But if nonetheless Orban sticks to his guns in rejecting refugee quotas, should the EU interior ministers take a majority decision in favour of refugee quotas and overrule Hungary as they did in autumn 2015?
Time will tell. But in the EU we certainly don’t need to apologise for using conventional legislative procedures. If we use majority decisions, that is certainly no violation of the law. In some countries, the question of integration and migration is still relatively new. People have less experience of it than we do, for example, in Germany. I appreciate that. That is why it is so important for countries like Germany to set an example and make clear that while different religions, cultures and ethnic groups are of course challenging from time to time, they also enrich us and make us stronger.

Chancellor Merkel has spoken of the option of linking the payment of EU subsidies for structurally weak regions in future to the taking in of refugees. What do you think of that?
We should completely decouple the debate on the EU budget as of 2021 from developments in Hungary and Poland. What we want to agree for the future EU budget is for all 27 EU member states. There are two ideas we support. Firstly, it has financial implications whether or not individual member states implement the structural reforms expected of them. Secondly, we want as a matter of principle to make the payment of EU funding dependent on the respect of rule of law principles. But we should not only be talking about sanctions and funding cuts. I advocate setting up a separate EU fund for basic values and the rule of law. This fund could be used to help civil society in places where the rule of law is under pressure. One option would be attaching such a fund to the European Fund for Strategic Investments.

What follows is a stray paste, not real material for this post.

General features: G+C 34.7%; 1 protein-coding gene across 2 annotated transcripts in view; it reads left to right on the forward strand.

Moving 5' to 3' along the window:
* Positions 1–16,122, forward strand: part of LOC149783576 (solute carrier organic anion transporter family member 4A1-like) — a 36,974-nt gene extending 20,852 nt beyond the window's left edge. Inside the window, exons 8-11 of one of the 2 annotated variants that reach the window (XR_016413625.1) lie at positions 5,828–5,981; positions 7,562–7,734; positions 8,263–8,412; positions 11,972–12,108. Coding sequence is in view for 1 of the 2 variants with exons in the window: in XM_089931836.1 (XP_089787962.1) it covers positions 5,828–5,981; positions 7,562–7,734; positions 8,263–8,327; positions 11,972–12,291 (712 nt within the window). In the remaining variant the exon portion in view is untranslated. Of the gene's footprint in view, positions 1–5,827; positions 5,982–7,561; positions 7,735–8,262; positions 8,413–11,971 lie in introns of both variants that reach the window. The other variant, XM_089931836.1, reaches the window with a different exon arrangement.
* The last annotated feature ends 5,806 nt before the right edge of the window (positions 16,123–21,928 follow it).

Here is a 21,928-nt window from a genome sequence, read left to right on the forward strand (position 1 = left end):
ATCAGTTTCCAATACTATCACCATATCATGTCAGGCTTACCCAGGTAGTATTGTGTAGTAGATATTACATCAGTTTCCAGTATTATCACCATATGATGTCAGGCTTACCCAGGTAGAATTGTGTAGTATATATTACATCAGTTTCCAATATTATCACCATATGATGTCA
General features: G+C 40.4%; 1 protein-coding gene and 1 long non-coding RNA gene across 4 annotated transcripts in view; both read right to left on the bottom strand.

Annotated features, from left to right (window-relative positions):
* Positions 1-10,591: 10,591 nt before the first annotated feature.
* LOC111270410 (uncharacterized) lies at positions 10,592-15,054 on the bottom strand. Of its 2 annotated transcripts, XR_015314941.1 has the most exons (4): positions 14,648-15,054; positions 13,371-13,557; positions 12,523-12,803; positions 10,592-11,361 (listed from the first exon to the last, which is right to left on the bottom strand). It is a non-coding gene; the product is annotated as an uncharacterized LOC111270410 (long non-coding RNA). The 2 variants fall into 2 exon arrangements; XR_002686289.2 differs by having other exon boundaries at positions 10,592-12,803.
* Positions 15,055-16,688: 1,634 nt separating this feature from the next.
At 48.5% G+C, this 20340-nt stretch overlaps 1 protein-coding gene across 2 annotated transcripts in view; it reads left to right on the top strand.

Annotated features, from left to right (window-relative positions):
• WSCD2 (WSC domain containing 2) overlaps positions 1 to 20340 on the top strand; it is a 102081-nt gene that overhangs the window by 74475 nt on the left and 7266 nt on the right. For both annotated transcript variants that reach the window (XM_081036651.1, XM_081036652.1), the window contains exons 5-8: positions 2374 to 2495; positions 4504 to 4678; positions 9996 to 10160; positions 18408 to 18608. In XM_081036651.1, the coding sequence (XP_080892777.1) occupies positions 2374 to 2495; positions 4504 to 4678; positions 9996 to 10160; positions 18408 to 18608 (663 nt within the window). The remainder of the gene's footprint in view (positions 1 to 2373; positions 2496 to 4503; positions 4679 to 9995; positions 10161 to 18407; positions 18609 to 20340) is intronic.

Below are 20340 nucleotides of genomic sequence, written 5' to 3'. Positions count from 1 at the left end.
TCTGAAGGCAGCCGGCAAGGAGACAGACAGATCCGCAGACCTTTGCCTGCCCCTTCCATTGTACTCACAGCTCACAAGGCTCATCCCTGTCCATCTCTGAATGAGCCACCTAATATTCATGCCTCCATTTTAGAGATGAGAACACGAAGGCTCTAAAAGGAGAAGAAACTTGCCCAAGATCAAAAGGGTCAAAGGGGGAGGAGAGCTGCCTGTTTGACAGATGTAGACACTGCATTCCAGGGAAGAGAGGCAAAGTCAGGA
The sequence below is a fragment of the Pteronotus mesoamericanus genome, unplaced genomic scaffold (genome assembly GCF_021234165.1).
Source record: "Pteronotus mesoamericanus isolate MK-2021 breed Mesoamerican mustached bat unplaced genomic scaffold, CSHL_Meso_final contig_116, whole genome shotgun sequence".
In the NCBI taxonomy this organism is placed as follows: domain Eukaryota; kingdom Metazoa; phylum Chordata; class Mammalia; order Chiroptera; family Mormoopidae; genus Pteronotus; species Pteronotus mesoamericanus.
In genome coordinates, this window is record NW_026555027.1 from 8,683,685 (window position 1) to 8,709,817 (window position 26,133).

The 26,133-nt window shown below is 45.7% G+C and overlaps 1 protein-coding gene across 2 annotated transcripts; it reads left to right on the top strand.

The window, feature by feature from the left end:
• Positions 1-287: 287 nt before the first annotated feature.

Coming back to Poland, what’s the next step in the procedure under Article 7 of the EU Treaty?
First of all, I would like to point out that this is not a disagreement between Germany and Poland but a discussion which is needed between the European Union and Poland. I still hope that our Polish partners will agree to meet the conditions set by the European Commission. However, it must also be clear that there will be no concessions when it comes to the rule of law.

How do you see Germany’s role in the EU? Is Berlin a mediator between the “old” and the “new” member states?
We have to be self-critical and admit that even almost 14 years after the EU’s Eastern enlargement, considerable distance remains between the “old” and “new” members. What truly belongs together has not yet really grown together. We pay far too little attention to the situation in Central and Eastern Europe. I am very impressed by the theses presented by the Bulgarian intellectual Ivan Krastev. He is right when he accuses the Western Europeans about not really being interested in Central and Eastern Europe. In the West, we often underestimate the dramatic process of economic and social transformation experienced by the people in Central and Eastern Europe since 1989. That is, if they have actually stayed there. Since 2010 some 600,000 mainly young people have left Hungary alone. Above all mobile and European-minded people have left Central and Eastern Europe in their millions since 1989. This is a painful loss for our neighbours which we must not forget.

Interview: Gerd Appenzeller and Albrecht Meier.